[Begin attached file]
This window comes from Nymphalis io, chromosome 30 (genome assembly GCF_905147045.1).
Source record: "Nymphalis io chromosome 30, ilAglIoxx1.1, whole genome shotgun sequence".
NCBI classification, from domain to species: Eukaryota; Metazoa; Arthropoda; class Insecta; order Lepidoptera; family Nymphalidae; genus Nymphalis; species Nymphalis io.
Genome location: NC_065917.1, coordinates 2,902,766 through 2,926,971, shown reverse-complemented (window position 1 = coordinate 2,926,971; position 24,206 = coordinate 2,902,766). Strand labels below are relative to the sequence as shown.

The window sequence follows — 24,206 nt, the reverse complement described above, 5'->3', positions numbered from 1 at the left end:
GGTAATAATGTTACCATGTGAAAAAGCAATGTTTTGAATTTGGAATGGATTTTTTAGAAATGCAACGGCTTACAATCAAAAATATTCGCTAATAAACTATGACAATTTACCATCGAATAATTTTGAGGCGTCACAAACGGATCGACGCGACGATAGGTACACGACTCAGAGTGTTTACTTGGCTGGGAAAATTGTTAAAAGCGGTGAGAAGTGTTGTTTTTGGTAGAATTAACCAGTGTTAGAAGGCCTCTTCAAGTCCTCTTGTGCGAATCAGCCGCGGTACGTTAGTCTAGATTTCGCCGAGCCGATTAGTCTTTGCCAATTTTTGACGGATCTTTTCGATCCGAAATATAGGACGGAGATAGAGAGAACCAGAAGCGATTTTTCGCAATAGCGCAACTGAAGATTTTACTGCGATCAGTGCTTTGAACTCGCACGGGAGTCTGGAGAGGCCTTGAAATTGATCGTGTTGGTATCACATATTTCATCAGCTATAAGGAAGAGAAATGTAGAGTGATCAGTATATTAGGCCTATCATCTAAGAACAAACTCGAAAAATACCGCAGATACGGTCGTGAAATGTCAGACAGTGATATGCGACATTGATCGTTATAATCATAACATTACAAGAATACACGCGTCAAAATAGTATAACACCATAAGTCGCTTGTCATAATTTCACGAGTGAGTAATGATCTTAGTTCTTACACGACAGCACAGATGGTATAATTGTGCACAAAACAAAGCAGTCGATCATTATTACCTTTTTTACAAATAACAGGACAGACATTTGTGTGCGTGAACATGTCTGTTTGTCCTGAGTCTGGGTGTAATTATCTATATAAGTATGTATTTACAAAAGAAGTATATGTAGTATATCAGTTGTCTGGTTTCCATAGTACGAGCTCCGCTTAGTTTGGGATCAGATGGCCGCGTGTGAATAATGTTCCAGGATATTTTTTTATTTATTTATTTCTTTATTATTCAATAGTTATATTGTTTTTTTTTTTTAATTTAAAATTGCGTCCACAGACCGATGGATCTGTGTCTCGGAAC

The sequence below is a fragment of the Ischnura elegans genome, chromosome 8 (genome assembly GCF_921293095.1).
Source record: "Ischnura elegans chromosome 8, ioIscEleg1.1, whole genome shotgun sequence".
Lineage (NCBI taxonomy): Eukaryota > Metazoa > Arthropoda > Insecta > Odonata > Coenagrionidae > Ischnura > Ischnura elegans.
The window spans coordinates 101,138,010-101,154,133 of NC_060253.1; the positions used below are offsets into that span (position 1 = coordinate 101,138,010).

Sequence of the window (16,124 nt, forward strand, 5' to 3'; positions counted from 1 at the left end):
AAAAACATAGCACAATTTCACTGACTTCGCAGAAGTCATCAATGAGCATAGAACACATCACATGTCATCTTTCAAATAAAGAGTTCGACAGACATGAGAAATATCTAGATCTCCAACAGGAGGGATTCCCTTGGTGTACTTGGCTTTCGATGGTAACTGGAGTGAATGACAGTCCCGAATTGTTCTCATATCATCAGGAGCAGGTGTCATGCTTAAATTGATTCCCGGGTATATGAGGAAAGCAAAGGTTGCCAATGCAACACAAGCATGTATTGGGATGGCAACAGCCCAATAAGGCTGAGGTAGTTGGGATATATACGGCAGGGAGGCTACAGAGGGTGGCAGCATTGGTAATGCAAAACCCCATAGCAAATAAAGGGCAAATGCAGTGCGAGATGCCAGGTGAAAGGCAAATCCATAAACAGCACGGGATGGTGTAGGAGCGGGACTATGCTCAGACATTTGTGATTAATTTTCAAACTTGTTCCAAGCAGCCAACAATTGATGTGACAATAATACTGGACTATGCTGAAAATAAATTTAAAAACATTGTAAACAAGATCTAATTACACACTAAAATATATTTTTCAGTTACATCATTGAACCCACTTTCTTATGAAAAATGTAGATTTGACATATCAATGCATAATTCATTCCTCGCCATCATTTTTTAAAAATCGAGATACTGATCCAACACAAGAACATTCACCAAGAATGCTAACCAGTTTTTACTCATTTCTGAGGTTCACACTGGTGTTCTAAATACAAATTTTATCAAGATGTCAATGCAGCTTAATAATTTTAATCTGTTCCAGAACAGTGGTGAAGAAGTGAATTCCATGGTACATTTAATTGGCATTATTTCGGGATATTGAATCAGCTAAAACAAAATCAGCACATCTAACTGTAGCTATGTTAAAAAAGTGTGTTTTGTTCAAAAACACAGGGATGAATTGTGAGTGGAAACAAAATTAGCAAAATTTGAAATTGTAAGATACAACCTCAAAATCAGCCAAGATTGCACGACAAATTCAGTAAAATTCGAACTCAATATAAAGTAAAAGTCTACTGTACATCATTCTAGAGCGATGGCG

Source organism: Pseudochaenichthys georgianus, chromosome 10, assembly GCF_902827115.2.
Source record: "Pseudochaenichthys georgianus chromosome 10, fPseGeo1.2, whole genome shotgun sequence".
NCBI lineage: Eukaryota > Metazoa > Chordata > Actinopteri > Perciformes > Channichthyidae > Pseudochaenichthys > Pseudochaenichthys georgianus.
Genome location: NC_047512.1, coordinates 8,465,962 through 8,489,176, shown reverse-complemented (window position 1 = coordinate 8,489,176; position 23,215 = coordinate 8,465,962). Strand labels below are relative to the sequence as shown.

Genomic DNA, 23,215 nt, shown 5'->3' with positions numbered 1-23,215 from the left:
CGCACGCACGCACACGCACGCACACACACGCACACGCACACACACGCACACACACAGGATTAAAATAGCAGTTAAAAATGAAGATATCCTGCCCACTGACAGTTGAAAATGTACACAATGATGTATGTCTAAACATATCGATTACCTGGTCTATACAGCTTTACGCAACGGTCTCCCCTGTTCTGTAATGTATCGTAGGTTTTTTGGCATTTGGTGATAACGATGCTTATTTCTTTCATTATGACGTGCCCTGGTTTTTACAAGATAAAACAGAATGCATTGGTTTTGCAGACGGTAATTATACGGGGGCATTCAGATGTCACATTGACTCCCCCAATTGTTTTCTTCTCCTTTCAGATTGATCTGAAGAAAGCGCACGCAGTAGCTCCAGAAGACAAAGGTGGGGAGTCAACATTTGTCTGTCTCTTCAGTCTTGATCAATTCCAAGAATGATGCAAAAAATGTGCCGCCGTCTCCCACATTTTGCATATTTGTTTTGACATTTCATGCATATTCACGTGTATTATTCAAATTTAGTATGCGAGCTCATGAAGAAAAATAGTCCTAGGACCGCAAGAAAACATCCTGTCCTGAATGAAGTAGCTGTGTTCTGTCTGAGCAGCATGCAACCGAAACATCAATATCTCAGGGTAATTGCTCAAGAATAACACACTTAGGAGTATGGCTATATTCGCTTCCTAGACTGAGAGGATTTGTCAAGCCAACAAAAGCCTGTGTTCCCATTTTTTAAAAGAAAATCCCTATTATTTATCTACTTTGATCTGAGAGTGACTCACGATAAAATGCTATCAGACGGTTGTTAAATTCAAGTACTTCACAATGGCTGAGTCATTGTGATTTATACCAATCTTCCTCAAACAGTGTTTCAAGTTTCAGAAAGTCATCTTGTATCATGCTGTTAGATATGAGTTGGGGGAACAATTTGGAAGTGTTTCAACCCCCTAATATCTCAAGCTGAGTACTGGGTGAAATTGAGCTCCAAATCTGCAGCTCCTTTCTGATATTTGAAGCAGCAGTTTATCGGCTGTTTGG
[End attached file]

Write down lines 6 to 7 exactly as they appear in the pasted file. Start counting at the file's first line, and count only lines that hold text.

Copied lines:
GGTAATAATGTTACCATGTGAAAAAGCAATGTTTTGAATTTGGAATGGATTTTTTAGAAATGCAACGGCTTACAATCAAAAATATTCGCTAATAAACTATGACAATTTACCATCGAATAATTTTGAGGCGTCACAAACGGATCGACGCGACGATAGGTACACGACTCAGAGTGTTTACTTGGCTGGGAAAATTGTTAAAAGCGGTGAGAAGTGTTGTTTTTGGTAGAATTAACCAGTGTTAGAAGGCCTCTTCAAGTCCTCTTGTGCGAATCAGCCGCGGTACGTTAGTCTAGATTTCGCCGAGCCGATTAGTCTTTGCCAATTTTTGACGGATCTTTTCGATCCGAAATATAGGACGGAGATAGAGAGAACCAGAAGCGATTTTTCGCAATAGCGCAACTGAAGATTTTACTGCGATCAGTGCTTTGAACTCGCACGGGAGTCTGGAGAGGCCTTGAAATTGATCGTGTTGGTATCACATATTTCATCAGCTATAAGGAAGAGAAATGTAGAGTGATCAGTATATTAGGCCTATCATCTAAGAACAAACTCGAAAAATACCGCAGATACGGTCGTGAAATGTCAGACAGTGATATGCGACATTGATCGTTATAATCATAACATTACAAGAATACACGCGTCAAAATAGTATAACACCATAAGTCGCTTGTCATAATTTCACGAGTGAGTAATGATCTTAGTTCTTACACGACAGCACAGATGGTATAATTGTGCACAAAACAAAGCAGTCGATCATTATTACCTTTTTTACAAATAACAGGACAGACATTTGTGTGCGTGAACATGTCTGTTTGTCCTGAGTCTGGGTGTAATTATCTATATAAGTATGTATTTACAAAAGAAGTATATGTAGTATATCAGTTGTCTGGTTTCCATAGTACGAGCTCCGCTTAGTTTGGGATCAGATGGCCGCGTGTGAATAATGTTCCAGGATATTTTTTTATTTATTTATTTCTTTATTATTCAATAGTTATATTGTTTTTTTTTTTTAATTTAAAATTGCGTCCACAGACCGATGGATCTGTGTCTCGGAAC

The sequence below is a fragment of the Ischnura elegans genome, chromosome 8 (genome assembly GCF_921293095.1).